Beginning with community spirit (1994)
Seasongood Forum on Diversity & Governance, 10-8-94
900 invitees, 600 attendees.
Recommendation to "form an alliance for civic renewal" (1995)
To bring together citizen activists to began ongoing deliberations about issues of governance in the Cincinnati area, and
To build local civic capacity for addressing governance problems.
Civic Index administered and interpreted by National Civic League
A new organization takes shape (1996)
Five guiding principles, 5 working committees to work on procedures and selection of issues. Ex-Governor Gilligan brought his Civic Forum members to CCR.
Draft of Regulations
11-23-96 Announcement to press of CCR's birth [150 attending]
CCR formally begins
4-26-97 Regulations adopted by Membership.
6-16-97 membership at 107. Executive Director Vivian Lansky hired.
10-21-97 IRS approves 501(c)(3) status: TIN 31-154 2748.
By end of year, 238 members.
Position statements on key community issues
10-97 Endorsed Issue 6, allowing City Manager to hire police & fire chiefs, rather than civil service procedures.
12-97 Recommended the reports of New Ohio Institute and BEST as the appropriate bases for a) public school reform and b) school funding formula.
4-98 Opposed Issue 2, a 0.5% sales tax, as inadequate to satisfy the OH Supreme Court DeRolph decision.
4-98 Supported the decision by the I-71 Oversight Committee and OKI Board to move ahead on light rail.
4-98 Published Goals for public transportation and land use, in conjunction with Loveland Community Image Survey report.
6-98 Published top-10 CCR priorities for Regional Capital Projects, in response to a business priority list issued 4-97.
10-98 Opposed Issue 12, prohibiting raising Cincinnati's ticket tax to fund $100 million commitment to help fund CPS building repairs.
4-99 Membership reaches 272 at Annual Meeting.
10-00 Published “Parham Elementary School Community School Demonstration Project”, which the CPS Board used as a model for Neighborhood Learning Centers.
10-00 CCR takes the lead in facilitating Myron Orfield’s study, “Cincinnati Metropatterns”, with a $117,000 grant [9-01] from the Regional Initiatives Fund of the GCF.
9-01 “Cincinnati Metropatterns” report issued which identified impact of regional segregation based on income and race. .
10-02 Membership supported Issue 2, bond issue for CPS building program, Issue 7, sales tax for SORTA, Issue 6, sales tax for Butler county regional transit authority, and opposed Issue 8, partial repeal of Fair elections Amendment.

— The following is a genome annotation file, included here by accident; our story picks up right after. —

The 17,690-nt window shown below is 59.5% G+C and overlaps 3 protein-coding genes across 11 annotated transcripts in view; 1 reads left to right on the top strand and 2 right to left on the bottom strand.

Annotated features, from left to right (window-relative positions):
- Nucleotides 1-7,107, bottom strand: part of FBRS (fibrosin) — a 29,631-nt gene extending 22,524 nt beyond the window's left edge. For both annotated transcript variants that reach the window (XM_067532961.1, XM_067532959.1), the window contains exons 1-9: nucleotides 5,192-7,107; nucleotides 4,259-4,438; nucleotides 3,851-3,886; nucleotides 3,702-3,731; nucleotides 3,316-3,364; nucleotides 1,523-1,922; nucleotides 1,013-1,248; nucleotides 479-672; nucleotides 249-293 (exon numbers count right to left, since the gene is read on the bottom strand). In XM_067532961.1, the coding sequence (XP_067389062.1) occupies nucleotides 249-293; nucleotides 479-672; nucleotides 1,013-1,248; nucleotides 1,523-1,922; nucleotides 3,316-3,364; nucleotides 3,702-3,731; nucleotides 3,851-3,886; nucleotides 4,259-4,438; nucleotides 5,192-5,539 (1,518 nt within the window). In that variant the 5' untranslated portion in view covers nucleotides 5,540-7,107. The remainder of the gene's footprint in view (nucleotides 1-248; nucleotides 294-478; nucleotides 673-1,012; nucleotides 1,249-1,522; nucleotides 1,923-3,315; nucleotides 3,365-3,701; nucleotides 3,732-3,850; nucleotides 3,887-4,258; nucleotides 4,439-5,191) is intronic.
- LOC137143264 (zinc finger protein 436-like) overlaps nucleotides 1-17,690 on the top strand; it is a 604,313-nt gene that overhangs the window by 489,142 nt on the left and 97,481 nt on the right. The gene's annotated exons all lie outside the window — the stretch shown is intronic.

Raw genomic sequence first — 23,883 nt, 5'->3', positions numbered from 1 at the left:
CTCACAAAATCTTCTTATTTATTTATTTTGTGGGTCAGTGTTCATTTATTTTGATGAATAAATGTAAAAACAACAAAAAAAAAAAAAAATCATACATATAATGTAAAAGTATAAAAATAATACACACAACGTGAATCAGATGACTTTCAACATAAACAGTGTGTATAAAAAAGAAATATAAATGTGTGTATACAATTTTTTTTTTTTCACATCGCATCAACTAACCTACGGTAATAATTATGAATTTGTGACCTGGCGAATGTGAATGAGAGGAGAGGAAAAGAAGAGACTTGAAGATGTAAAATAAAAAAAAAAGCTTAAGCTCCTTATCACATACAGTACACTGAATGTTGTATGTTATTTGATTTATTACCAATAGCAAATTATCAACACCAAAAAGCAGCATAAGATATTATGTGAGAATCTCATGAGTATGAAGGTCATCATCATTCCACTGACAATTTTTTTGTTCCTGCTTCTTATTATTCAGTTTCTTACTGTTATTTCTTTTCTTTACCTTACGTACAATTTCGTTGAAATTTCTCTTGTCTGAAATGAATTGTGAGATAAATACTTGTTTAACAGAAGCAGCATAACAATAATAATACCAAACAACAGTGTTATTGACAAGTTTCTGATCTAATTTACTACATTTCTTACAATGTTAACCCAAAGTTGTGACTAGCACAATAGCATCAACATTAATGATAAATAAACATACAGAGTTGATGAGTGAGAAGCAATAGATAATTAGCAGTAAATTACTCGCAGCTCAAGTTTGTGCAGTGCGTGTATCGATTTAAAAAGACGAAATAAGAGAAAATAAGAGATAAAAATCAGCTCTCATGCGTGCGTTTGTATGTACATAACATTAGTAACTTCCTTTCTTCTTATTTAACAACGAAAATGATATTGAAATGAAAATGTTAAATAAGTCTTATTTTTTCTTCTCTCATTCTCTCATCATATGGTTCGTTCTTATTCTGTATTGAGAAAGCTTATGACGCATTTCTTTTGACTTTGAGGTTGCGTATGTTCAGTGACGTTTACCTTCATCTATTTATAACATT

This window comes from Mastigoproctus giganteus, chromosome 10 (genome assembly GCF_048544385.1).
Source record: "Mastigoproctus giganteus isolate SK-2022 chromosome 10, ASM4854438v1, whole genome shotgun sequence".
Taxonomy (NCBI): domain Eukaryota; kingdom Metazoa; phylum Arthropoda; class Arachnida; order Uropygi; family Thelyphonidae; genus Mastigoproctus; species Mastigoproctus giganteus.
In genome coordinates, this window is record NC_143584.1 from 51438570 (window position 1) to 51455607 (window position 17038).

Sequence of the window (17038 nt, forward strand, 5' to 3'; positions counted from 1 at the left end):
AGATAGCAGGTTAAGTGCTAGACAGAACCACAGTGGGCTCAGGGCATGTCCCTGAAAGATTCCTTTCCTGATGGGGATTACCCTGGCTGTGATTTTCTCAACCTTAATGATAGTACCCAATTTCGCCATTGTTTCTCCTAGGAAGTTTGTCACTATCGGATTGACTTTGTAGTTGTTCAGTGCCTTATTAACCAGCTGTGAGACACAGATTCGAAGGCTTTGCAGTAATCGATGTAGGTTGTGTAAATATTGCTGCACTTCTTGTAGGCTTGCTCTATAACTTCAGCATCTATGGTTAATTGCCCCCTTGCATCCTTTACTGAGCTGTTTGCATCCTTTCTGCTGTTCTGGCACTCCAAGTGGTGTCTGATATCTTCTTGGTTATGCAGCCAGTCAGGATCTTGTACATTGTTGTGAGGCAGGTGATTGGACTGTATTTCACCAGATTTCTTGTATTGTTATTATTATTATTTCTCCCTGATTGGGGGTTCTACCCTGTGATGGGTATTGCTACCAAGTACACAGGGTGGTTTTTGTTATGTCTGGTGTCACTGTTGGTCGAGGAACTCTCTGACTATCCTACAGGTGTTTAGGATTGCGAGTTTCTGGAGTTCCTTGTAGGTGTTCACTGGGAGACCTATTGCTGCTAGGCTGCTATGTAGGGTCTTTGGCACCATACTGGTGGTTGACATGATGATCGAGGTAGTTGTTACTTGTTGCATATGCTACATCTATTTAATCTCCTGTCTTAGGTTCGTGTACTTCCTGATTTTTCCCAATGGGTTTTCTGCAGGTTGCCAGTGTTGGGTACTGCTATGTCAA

6-03 CCR issued “Responding to Cincinnati Metropatterns with Strategies to Improve Our Region”--how to address the disparities caused by regional segregation based on income and race.
V. Promoting local government collaboration
11-05 Joan Riehm, Vice Mayor of Louisville, highlights experience of City of Louisville/Jefferson County merger at Annual Meeting
11-06 County Commissioner Pat Dewine and City Councilman Chris Bortz identify need to share services
4-07 Government Cooperation and Efficiency Project (GCEP) begins
5-07 Joint Economic Development District (JEDD) Workshop
VI. Community engagement take center stage
11-07 Contracted by regional planning effort, Agenda 360, to engage 1,500 citizens at 28 different locations.
8-08 Held first Citizens Connect event at Grammer’s
6-09 Merged Citizens Connect concept with Agenda 360 Transformational dialogs with showing of The New Neighbors
With two successive Seasongood grants: 1) held four City of Cincinnati budget dialogs in the Spring with citizens deliberating in small groups how to allocate $52M in projected 2011 deficit; 2) conducted fall online survey detailing citizen views on City budget—over 1000 people participated; 3) presented both reports to City Council. These were major initiatives that consumed almost all of CCR’s efforts for the year. Much time was spent working with the City budget office to develop the material, and building a coalition of civic organizations to co-design and promote the process.
Created “Collaborative Governance for Resilient Communities” paradigm to focus organization on the movement toward deliberative democracy and active citizenship.
With Wilder grant, created an online, interactive report on policing and public safety—hosted 10 dialogs with over 300 diverse citizens; recorded an expert panel discussion on policing practices and budgeting (which was excerpted online); researched via Dr. John Eck the data on effective policing practices; intersected citizen viewpoints with the research data to show where citizens agreed/disagreed, and where those beliefs aligned with the data.
Trained citizen leaders in collaborative community building through the Citizens’ Toolkit interactive educational series.
Helped the City of Cincinnati build citizen connections that lead to sustainable neighborhood change by consulting with the City’s Neighborhood Enhancement Program.
Advocated for civic engagement as a steering committee member in the Plan Cincinnati and Core Change initiatives.
Educated U.C. students through guest teaching in DAAP planning department classes.
Co-designed and facilitated the Bridging Broadway community planning initiative for holistic neighborhood development around the new casino.
Ongoing advisement of Police Chief Craig in building a citizens advisory board.
Ongoing design and facilitation of community engagement for Captain Lee in Cincinnati Police District One (to create a community-police partnership in co-creating public safety).
Worked on the Core Change “design team” to ensure robust community participation in the Core Change retreat.
Educated U.C. students through guest teaching in DAAP planning department classes (Professors Grundy, Honadel, and Zapata).
Facilitated a Price Hill parenting collaborative between Santa Maria, Beech Acres, 4C, Literacy Center West, and LifePoint (formerly Family Services).